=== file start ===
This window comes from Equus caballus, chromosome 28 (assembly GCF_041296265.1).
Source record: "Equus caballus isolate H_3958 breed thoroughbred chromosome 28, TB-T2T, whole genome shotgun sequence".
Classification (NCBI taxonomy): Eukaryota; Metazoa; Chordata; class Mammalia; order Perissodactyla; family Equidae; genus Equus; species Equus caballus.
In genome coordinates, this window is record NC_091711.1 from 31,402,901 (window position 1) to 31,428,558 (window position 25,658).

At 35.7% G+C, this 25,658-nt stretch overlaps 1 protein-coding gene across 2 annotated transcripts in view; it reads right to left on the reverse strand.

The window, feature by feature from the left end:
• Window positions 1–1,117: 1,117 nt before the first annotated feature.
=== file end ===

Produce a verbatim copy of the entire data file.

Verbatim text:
This window comes from Equus caballus, chromosome 28 (assembly GCF_041296265.1).
Source record: "Equus caballus isolate H_3958 breed thoroughbred chromosome 28, TB-T2T, whole genome shotgun sequence".
Classification (NCBI taxonomy): Eukaryota; Metazoa; Chordata; class Mammalia; order Perissodactyla; family Equidae; genus Equus; species Equus caballus.
In genome coordinates, this window is record NC_091711.1 from 31,402,901 (window position 1) to 31,428,558 (window position 25,658).

At 35.7% G+C, this 25,658-nt stretch overlaps 1 protein-coding gene across 2 annotated transcripts in view; it reads right to left on the reverse strand.

The window, feature by feature from the left end:
• Window positions 1–1,117: 1,117 nt before the first annotated feature.